In any case, this means that out of 11 non-incumbent candidates over the past three decades, only two were clearly inspirational at the time, two more were possibly B-list inspirational, and seven were basically duds. Long story short, we Americans aren't usually very happy with the presidential choices put in front of us. The 2012 Republican primary is much more the rule than the exception.

From John Boehner, asked about President Obama's upcoming State of the Union address:

I’ve read a lot about what the president will talk about Tuesday night. It sounds to me like the same old proposals we’ve seen — more spending, higher taxes, more regulation — the same policies that haven’t helped our economy, they’ve made it worse. If that’s what the president is going to talk about Tuesday night, I think it’s pathetic.

Pathetic! That's one of Newt Gingrich's favorite words! I take this as a subtle hint that the Republican establishment is starting to accept the possibility of a doomed, Newt-inflected future. Further Kremlinological observations will follow in future posts.

What's the big difference between the Republican primaries this year and the primaries in 2008? I think one of the key changes is how sparse the early schedule is. This year we had Iowa, then a week until New Hampshire, then eleven days until South Carolina, and now another ten days until Florida. In 2008, there were a bunch of other primaries sandwiched in: Wyoming, Michigan, Nevada, Louisiana, and Hawaii.

That sure feels like a big difference to me. The primaries were so fast and furious in 2008 that there wasn't much time for voter sentiment to change. Momentum was a big deal. This year, the eleven days from New Hampshire to South Carolina felt like forever, and the next ten days are going to feel like forever too. If Newt Gingrich has a chance to win, it's going to be because there was so much time for him to get a bit of a bandwagon going in South Carolina and (perhaps) again in Florida.

If Gingrich pulls this out (which I still doubt) and then goes on to get clobbered in November (which I have little doubt about), I suspect that the Republican leadership will be none too pleased with the way they tweaked the early schedule this year. More early states, please.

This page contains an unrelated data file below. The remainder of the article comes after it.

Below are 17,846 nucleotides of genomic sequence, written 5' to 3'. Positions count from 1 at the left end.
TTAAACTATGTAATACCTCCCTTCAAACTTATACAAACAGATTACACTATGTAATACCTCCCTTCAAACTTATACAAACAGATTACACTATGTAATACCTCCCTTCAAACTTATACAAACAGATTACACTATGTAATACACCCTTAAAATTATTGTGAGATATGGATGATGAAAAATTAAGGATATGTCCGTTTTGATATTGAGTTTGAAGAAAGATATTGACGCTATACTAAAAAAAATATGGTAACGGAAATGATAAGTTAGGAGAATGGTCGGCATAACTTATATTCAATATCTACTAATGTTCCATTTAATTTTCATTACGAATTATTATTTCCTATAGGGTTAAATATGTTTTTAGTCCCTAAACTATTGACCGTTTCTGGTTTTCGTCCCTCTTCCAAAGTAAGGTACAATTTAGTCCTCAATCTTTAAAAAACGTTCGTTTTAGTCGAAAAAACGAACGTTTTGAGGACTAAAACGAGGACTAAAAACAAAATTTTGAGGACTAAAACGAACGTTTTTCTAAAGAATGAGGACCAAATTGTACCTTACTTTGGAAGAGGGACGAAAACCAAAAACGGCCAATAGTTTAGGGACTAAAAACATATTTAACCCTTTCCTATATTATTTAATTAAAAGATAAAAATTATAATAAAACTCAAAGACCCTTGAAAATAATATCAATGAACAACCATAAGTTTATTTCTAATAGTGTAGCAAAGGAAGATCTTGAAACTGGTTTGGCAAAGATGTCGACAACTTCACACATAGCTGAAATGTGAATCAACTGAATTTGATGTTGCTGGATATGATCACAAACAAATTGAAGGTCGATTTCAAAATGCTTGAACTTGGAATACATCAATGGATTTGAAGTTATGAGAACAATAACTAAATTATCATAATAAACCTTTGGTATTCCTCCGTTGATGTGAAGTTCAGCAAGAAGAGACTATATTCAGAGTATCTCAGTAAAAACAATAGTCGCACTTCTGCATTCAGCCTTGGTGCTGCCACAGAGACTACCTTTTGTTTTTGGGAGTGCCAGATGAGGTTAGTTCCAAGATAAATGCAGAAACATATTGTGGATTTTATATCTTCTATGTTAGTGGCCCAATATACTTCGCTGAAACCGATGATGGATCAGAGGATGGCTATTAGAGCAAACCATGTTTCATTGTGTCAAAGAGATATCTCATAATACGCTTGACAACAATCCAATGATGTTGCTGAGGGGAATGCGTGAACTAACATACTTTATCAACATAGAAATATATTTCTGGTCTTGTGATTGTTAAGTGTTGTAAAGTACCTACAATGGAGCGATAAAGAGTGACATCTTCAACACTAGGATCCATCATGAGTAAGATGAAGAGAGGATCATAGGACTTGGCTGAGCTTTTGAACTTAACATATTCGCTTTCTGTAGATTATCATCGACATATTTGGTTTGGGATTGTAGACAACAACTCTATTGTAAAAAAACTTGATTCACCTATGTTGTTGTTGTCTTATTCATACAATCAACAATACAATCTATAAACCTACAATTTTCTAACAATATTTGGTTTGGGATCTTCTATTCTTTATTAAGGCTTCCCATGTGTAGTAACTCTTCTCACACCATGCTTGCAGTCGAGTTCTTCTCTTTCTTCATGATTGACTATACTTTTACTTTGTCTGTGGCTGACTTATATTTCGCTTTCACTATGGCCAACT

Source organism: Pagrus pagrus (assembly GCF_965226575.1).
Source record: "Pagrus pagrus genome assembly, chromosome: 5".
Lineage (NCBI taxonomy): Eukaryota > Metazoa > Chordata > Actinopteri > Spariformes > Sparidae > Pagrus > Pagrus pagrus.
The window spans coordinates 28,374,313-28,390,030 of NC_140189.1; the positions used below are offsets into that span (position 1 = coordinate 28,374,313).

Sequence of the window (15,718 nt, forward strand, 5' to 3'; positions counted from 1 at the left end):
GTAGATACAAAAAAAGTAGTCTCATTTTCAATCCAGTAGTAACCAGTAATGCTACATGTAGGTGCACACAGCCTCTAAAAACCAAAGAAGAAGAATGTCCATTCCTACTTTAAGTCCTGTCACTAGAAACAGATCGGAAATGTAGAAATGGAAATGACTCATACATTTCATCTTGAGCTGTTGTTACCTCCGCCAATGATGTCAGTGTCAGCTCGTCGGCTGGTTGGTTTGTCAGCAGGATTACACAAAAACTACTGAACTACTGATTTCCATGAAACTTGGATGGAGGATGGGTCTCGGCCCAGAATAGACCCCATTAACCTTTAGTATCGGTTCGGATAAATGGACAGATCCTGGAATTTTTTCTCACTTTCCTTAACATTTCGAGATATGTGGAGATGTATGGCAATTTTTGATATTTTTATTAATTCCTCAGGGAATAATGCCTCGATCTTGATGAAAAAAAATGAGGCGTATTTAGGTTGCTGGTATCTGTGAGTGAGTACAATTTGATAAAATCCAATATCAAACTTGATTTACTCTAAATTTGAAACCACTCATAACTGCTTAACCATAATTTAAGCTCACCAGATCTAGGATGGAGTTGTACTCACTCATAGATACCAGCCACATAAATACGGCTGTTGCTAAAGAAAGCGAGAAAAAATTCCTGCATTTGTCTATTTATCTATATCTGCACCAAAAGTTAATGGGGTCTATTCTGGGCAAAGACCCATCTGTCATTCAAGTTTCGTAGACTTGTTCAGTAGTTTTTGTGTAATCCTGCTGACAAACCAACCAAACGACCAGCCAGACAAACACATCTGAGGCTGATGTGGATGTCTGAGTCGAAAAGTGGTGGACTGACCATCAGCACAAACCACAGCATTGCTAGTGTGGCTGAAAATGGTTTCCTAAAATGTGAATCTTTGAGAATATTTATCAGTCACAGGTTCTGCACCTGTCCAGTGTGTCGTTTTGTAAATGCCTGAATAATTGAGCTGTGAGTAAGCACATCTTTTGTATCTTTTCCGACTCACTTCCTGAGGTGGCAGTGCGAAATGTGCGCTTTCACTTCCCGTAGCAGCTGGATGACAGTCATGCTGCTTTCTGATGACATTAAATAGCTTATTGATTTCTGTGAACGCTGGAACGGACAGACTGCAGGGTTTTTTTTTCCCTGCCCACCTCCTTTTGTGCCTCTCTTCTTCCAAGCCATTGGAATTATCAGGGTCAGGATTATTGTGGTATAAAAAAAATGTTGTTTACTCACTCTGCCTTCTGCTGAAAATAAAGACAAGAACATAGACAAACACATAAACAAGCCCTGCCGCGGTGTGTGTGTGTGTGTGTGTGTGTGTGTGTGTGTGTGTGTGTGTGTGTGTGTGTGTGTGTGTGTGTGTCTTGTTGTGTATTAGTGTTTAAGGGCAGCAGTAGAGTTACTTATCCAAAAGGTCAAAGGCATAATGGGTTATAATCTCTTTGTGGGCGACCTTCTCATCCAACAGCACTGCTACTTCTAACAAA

This isn't going to come as a surprise to anyone, but the chart below is instructive nonetheless. It comes from Matt Glassman, a fellow skat fan, and it shows the cost per rider to buy up all the ad space in a DC Metro station (i.e., "station domination"). For the most part the cost runs around $2,000 per thousand riders. The two exceptions are just where you'd expect: the Pentagon station and the Capitol South station, where all the congressional staffers get off. Those staffers' eyeballs, it turns out, are worth about 4x what all the rest of our eyeballs are worth.

(I'm actually a little surprised that congressional staffers are apparently more valuable than military procurement folks, but I suppose the military suppliers have so many other outlets for their money that a Metro station is hardly worth the bother.)

Steve Benen sends me to Benjy Sarlin and Kyle Leighton, who write:

What If Voters Just Don’t Like Mitt Romney?

Mitt Romney may be on the verge of securing the nomination, but his campaign is still struggling with a pretty basic problem as it looks towards the general election: people just don't like him very much.

I admit that what I'm about to write sounds like a snarky #slatepitch ("America is Falling in Love With Mitt Romney!"), but is it really true that people don't like Romney? Well, I don't like him much. Most of my readers don't like him much. The press corps probably doesn't like him much. But the truth is that the only reason Romney has this label pinned on him is because the media anointed him a front runner and is now feigning surprise that he hasn't sewn up the nomination sooner than any candidate in history. But that doesn't mean Romney is unlikeable. It just means he's fairly normal.

As further evidence, Sarlin and Leighton cite a new PPP poll showing that Romney's unfavorables are high. But let's take a look at everyone, not just Romney. Here are the unfavorables for all five candidates still in the race as of early this week:

  • Rick Perry: 63%
  • Newt Gingrich: 60%
  • Ron Paul: 57%
  • Mitt Romney: 53%
  • Rick Santorum: 51%

Not bad! Especially for a candidate that everyone knows is starting in a hole because a certain segment of the evangelical community is just never going to approve of a Mormon for president. The fact is, these are just not the numbers of a guy that no one can stand. Rather, they're the numbers of a candidate in a tough race, where negative ads have forced everyone's unfavorables pretty high.

Sarlin and Leighton acknowledge this later in their piece. But the headline and the lead are all about the fact that people just don't like Romney. Watch out, though. The DC media invented an identical narrative for Al Gore in 2000, and it was more a self-fulfilling prophecy from a bunch of reporters who disliked Gore than it was a reflection of the actual truth.

Look: I'm not going to vote for Romney. His willingness to abase himself to the tea party wing of the GOP is nauseating, his obvious fealty to corporate interests is offensive, and — well, you know, he's a conservative. Of course I'm not going to vote for him. But that doesn't mean he's unusually unlikeable. Frankly, of the five guys listed above, I'd probably prefer him as a next-door neighbor to any of them.